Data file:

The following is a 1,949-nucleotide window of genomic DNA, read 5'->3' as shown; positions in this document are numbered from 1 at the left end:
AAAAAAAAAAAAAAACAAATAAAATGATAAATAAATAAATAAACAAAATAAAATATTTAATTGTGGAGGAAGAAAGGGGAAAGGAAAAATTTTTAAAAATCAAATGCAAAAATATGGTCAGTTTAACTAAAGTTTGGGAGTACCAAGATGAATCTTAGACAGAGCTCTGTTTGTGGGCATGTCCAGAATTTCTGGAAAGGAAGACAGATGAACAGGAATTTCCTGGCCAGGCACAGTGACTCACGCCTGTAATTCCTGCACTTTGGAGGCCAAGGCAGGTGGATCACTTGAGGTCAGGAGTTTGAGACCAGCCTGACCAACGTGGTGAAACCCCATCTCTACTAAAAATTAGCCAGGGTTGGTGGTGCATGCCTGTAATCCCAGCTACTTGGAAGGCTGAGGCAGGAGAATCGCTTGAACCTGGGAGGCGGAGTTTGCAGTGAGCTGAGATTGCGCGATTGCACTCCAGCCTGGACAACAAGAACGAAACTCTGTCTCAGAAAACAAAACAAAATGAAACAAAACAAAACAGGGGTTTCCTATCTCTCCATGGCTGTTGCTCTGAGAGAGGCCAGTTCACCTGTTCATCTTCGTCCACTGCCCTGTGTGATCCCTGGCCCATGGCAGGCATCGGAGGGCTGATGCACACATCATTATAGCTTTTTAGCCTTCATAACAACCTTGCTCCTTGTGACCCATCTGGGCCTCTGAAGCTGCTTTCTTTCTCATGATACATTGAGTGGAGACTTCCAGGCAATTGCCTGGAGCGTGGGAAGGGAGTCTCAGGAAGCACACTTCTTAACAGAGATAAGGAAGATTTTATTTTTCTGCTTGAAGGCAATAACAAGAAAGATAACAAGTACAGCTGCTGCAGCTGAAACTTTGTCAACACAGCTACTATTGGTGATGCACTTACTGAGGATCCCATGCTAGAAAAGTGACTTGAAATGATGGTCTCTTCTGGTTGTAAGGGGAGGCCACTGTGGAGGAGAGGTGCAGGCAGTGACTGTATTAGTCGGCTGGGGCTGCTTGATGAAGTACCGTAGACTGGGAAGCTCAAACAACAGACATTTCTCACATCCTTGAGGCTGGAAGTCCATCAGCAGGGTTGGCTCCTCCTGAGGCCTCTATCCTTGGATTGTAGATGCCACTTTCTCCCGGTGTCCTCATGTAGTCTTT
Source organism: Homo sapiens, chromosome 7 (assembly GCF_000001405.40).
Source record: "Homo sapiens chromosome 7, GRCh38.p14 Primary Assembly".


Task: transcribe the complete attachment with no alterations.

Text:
The following is a 1,949-nucleotide window of genomic DNA, read 5'->3' as shown; positions in this document are numbered from 1 at the left end:
AAAAAAAAAAAAAAACAAATAAAATGATAAATAAATAAATAAACAAAATAAAATATTTAATTGTGGAGGAAGAAAGGGGAAAGGAAAAATTTTTAAAAATCAAATGCAAAAATATGGTCAGTTTAACTAAAGTTTGGGAGTACCAAGATGAATCTTAGACAGAGCTCTGTTTGTGGGCATGTCCAGAATTTCTGGAAAGGAAGACAGATGAACAGGAATTTCCTGGCCAGGCACAGTGACTCACGCCTGTAATTCCTGCACTTTGGAGGCCAAGGCAGGTGGATCACTTGAGGTCAGGAGTTTGAGACCAGCCTGACCAACGTGGTGAAACCCCATCTCTACTAAAAATTAGCCAGGGTTGGTGGTGCATGCCTGTAATCCCAGCTACTTGGAAGGCTGAGGCAGGAGAATCGCTTGAACCTGGGAGGCGGAGTTTGCAGTGAGCTGAGATTGCGCGATTGCACTCCAGCCTGGACAACAAGAACGAAACTCTGTCTCAGAAAACAAAACAAAATGAAACAAAACAAAACAGGGGTTTCCTATCTCTCCATGGCTGTTGCTCTGAGAGAGGCCAGTTCACCTGTTCATCTTCGTCCACTGCCCTGTGTGATCCCTGGCCCATGGCAGGCATCGGAGGGCTGATGCACACATCATTATAGCTTTTTAGCCTTCATAACAACCTTGCTCCTTGTGACCCATCTGGGCCTCTGAAGCTGCTTTCTTTCTCATGATACATTGAGTGGAGACTTCCAGGCAATTGCCTGGAGCGTGGGAAGGGAGTCTCAGGAAGCACACTTCTTAACAGAGATAAGGAAGATTTTATTTTTCTGCTTGAAGGCAATAACAAGAAAGATAACAAGTACAGCTGCTGCAGCTGAAACTTTGTCAACACAGCTACTATTGGTGATGCACTTACTGAGGATCCCATGCTAGAAAAGTGACTTGAAATGATGGTCTCTTCTGGTTGTAAGGGGAGGCCACTGTGGAGGAGAGGTGCAGGCAGTGACTGTATTAGTCGGCTGGGGCTGCTTGATGAAGTACCGTAGACTGGGAAGCTCAAACAACAGACATTTCTCACATCCTTGAGGCTGGAAGTCCATCAGCAGGGTTGGCTCCTCCTGAGGCCTCTATCCTTGGATTGTAGATGCCACTTTCTCCCGGTGTCCTCATGTAGTCTTT
Source organism: Homo sapiens, chromosome 7 (assembly GCF_000001405.40).
Source record: "Homo sapiens chromosome 7, GRCh38.p14 Primary Assembly".